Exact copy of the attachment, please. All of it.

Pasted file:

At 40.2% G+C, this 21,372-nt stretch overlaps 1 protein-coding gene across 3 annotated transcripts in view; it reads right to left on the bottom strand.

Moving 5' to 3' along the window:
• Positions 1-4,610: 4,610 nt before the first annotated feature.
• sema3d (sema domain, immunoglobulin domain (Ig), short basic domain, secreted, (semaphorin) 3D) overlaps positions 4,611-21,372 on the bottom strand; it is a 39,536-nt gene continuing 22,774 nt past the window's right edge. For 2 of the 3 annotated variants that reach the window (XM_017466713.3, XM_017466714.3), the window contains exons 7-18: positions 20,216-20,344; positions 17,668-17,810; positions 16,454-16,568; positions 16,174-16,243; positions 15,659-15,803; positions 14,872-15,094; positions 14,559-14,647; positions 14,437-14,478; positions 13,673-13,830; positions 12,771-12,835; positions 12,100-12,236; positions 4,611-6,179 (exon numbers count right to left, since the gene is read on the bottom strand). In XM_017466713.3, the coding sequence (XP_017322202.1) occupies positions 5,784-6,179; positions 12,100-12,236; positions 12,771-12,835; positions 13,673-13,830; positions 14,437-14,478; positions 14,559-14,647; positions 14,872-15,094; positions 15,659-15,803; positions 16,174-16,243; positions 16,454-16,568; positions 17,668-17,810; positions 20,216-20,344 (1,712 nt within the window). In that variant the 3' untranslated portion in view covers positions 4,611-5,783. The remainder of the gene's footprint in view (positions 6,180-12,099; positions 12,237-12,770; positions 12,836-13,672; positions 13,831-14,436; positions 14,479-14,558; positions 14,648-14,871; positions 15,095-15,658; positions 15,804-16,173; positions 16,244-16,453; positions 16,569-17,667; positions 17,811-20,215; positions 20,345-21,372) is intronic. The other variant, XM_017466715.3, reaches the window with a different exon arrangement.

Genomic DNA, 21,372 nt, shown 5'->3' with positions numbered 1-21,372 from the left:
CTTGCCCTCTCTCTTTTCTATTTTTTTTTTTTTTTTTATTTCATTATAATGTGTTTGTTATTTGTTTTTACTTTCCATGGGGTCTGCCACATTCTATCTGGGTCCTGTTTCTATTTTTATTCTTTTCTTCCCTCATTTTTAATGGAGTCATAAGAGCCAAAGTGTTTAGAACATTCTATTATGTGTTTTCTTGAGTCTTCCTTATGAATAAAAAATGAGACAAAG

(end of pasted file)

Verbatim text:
At 40.2% G+C, this 21,372-nt stretch overlaps 1 protein-coding gene across 3 annotated transcripts in view; it reads right to left on the bottom strand.

Moving 5' to 3' along the window:
• Positions 1-4,610: 4,610 nt before the first annotated feature.
• sema3d (sema domain, immunoglobulin domain (Ig), short basic domain, secreted, (semaphorin) 3D) overlaps positions 4,611-21,372 on the bottom strand; it is a 39,536-nt gene continuing 22,774 nt past the window's right edge. For 2 of the 3 annotated variants that reach the window (XM_017466713.3, XM_017466714.3), the window contains exons 7-18: positions 20,216-20,344; positions 17,668-17,810; positions 16,454-16,568; positions 16,174-16,243; positions 15,659-15,803; positions 14,872-15,094; positions 14,559-14,647; positions 14,437-14,478; positions 13,673-13,830; positions 12,771-12,835; positions 12,100-12,236; positions 4,611-6,179 (exon numbers count right to left, since the gene is read on the bottom strand). In XM_017466713.3, the coding sequence (XP_017322202.1) occupies positions 5,784-6,179; positions 12,100-12,236; positions 12,771-12,835; positions 13,673-13,830; positions 14,437-14,478; positions 14,559-14,647; positions 14,872-15,094; positions 15,659-15,803; positions 16,174-16,243; positions 16,454-16,568; positions 17,668-17,810; positions 20,216-20,344 (1,712 nt within the window). In that variant the 3' untranslated portion in view covers positions 4,611-5,783. The remainder of the gene's footprint in view (positions 6,180-12,099; positions 12,237-12,770; positions 12,836-13,672; positions 13,831-14,436; positions 14,479-14,558; positions 14,648-14,871; positions 15,095-15,658; positions 15,804-16,173; positions 16,244-16,453; positions 16,569-17,667; positions 17,811-20,215; positions 20,345-21,372) is intronic. The other variant, XM_017466715.3, reaches the window with a different exon arrangement.

Genomic DNA, 21,372 nt, shown 5'->3' with positions numbered 1-21,372 from the left:
CTTGCCCTCTCTCTTTTCTATTTTTTTTTTTTTTTTTATTTCATTATAATGTGTTTGTTATTTGTTTTTACTTTCCATGGGGTCTGCCACATTCTATCTGGGTCCTGTTTCTATTTTTATTCTTTTCTTCCCTCATTTTTAATGGAGTCATAAGAGCCAAAGTGTTTAGAACATTCTATTATGTGTTTTCTTGAGTCTTCCTTATGAATAAAAAATGAGACAAAG